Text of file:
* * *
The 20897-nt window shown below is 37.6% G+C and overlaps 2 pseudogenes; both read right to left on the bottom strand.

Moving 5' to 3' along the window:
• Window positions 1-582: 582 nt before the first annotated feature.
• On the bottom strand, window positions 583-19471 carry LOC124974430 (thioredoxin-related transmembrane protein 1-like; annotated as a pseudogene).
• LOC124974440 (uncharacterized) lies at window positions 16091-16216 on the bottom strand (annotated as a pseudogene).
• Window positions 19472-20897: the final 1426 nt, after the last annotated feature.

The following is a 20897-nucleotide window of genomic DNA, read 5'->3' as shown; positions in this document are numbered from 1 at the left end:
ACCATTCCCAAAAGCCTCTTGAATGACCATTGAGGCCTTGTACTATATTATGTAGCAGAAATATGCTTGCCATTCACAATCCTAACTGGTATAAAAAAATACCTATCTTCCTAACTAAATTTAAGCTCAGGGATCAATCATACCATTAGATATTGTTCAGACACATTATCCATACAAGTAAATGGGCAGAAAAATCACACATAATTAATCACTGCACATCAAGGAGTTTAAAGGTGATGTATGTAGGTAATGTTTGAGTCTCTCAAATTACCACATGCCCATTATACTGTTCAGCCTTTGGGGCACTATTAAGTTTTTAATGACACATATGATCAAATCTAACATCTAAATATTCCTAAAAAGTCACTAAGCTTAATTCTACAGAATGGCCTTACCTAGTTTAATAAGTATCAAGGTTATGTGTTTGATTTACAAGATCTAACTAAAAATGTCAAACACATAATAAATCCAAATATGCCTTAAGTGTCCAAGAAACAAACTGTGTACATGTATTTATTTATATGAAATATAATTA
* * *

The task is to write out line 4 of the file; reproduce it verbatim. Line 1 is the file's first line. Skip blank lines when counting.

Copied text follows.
• On the bottom strand, window positions 583-19471 carry LOC124974430 (thioredoxin-related transmembrane protein 1-like; annotated as a pseudogene).